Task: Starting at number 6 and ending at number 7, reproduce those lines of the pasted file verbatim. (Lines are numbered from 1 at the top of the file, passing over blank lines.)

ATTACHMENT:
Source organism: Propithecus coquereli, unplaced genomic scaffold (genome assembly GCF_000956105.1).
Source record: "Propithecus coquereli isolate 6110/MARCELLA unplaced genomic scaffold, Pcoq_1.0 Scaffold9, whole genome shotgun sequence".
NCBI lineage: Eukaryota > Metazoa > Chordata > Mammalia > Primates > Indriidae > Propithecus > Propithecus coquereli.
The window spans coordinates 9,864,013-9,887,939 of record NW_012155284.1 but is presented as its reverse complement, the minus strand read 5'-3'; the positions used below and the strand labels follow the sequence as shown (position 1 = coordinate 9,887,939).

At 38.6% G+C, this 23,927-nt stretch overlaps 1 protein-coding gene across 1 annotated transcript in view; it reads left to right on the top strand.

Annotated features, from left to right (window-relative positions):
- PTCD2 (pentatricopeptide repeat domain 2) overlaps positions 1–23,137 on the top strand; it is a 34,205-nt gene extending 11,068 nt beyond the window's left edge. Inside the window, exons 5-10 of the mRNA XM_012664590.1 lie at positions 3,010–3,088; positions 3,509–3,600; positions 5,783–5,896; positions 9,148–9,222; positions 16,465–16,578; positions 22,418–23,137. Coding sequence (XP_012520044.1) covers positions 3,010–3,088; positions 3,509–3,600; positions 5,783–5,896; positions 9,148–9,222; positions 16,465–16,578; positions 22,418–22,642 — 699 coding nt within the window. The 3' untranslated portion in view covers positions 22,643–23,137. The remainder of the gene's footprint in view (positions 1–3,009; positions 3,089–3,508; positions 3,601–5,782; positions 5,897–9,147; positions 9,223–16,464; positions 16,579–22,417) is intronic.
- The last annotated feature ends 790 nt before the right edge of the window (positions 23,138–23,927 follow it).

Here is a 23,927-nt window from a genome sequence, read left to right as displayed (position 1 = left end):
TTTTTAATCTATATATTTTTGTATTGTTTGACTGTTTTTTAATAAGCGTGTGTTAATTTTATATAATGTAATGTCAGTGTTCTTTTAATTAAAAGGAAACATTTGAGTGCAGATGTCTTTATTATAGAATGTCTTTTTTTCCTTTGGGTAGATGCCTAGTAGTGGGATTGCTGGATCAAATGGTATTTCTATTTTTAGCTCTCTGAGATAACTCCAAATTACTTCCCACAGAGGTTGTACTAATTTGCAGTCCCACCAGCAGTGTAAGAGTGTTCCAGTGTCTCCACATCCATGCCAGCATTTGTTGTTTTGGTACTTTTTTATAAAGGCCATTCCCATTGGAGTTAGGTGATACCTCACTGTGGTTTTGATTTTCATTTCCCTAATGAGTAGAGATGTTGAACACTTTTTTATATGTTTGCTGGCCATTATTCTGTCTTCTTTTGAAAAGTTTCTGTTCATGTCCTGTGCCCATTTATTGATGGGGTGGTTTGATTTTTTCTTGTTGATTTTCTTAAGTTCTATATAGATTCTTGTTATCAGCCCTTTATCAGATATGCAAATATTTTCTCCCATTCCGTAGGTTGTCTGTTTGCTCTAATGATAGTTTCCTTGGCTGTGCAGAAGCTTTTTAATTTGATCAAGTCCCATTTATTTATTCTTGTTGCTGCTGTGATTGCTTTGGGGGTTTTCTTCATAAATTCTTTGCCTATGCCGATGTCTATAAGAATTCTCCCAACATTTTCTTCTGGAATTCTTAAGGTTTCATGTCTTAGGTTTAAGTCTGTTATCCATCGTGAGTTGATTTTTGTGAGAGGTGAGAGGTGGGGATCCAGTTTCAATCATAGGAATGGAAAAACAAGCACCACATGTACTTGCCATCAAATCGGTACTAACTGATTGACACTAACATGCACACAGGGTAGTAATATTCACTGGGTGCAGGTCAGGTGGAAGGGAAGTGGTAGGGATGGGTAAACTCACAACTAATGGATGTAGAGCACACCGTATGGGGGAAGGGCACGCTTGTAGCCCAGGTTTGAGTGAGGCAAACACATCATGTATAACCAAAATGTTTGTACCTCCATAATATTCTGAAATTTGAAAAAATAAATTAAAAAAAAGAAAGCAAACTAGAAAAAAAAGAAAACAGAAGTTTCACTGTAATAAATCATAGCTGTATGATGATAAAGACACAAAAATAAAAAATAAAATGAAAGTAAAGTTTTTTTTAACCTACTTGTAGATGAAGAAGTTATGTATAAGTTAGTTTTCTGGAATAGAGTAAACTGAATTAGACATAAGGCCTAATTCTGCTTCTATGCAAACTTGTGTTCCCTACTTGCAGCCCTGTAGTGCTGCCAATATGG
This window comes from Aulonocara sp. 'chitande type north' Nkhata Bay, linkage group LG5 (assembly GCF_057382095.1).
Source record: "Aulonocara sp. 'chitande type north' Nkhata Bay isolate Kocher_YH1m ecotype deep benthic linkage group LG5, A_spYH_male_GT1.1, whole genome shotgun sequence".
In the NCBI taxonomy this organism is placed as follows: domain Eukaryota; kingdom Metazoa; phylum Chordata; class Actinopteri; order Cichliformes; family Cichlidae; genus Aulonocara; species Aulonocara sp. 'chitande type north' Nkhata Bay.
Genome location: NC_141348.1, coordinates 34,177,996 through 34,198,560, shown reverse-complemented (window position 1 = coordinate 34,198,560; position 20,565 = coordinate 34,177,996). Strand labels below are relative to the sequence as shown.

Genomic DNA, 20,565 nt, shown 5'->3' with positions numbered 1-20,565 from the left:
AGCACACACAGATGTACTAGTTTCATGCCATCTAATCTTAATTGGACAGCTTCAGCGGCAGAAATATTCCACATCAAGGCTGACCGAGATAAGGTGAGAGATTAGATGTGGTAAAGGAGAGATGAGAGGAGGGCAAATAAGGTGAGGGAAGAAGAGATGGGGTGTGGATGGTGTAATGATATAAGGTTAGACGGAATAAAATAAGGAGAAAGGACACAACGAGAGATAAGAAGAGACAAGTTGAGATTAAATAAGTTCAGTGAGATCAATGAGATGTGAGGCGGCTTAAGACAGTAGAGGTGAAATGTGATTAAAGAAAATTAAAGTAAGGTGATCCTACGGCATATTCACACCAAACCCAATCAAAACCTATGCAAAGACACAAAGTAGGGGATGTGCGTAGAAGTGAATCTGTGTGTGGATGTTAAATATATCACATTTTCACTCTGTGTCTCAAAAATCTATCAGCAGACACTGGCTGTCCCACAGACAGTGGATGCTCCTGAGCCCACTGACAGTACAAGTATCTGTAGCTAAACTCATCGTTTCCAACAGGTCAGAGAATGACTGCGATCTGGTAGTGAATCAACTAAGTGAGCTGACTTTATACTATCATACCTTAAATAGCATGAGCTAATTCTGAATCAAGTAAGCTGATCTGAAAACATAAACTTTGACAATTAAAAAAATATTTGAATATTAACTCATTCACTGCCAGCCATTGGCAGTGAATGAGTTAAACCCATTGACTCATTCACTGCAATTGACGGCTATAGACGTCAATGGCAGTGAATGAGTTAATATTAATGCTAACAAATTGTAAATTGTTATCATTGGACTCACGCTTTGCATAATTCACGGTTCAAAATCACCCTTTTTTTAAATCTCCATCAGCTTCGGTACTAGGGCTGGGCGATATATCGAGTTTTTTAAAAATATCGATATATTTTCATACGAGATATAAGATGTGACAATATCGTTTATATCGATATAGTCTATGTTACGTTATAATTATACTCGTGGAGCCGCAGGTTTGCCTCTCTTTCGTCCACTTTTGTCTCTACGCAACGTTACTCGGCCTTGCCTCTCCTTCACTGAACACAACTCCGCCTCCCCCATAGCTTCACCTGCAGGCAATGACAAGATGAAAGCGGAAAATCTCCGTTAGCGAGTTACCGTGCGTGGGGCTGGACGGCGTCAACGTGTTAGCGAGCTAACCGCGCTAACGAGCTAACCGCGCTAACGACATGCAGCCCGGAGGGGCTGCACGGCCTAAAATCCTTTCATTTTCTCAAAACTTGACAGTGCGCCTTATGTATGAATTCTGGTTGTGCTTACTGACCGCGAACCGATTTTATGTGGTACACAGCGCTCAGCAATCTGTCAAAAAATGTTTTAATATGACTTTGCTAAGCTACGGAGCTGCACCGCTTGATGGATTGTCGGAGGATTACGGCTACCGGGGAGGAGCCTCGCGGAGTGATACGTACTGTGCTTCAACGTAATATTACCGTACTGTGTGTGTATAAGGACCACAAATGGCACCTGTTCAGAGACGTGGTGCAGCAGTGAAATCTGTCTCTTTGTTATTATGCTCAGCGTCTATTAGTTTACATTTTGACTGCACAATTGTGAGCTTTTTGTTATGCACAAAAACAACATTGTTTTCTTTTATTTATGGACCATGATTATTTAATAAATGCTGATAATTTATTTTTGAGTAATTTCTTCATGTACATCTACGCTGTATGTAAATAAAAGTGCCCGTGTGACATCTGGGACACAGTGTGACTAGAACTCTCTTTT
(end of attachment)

Annotated features, from left to right (window-relative positions):
- PTCD2 (pentatricopeptide repeat domain 2) overlaps positions 1–23,137 on the top strand; it is a 34,205-nt gene extending 11,068 nt beyond the window's left edge. Inside the window, exons 5-10 of the mRNA XM_012664590.1 lie at positions 3,010–3,088; positions 3,509–3,600; positions 5,783–5,896; positions 9,148–9,222; positions 16,465–16,578; positions 22,418–23,137. Coding sequence (XP_012520044.1) covers positions 3,010–3,088; positions 3,509–3,600; positions 5,783–5,896; positions 9,148–9,222; positions 16,465–16,578; positions 22,418–22,642 — 699 coding nt within the window. The 3' untranslated portion in view covers positions 22,643–23,137. The remainder of the gene's footprint in view (positions 1–3,009; positions 3,089–3,508; positions 3,601–5,782; positions 5,897–9,147; positions 9,223–16,464; positions 16,579–22,417) is intronic.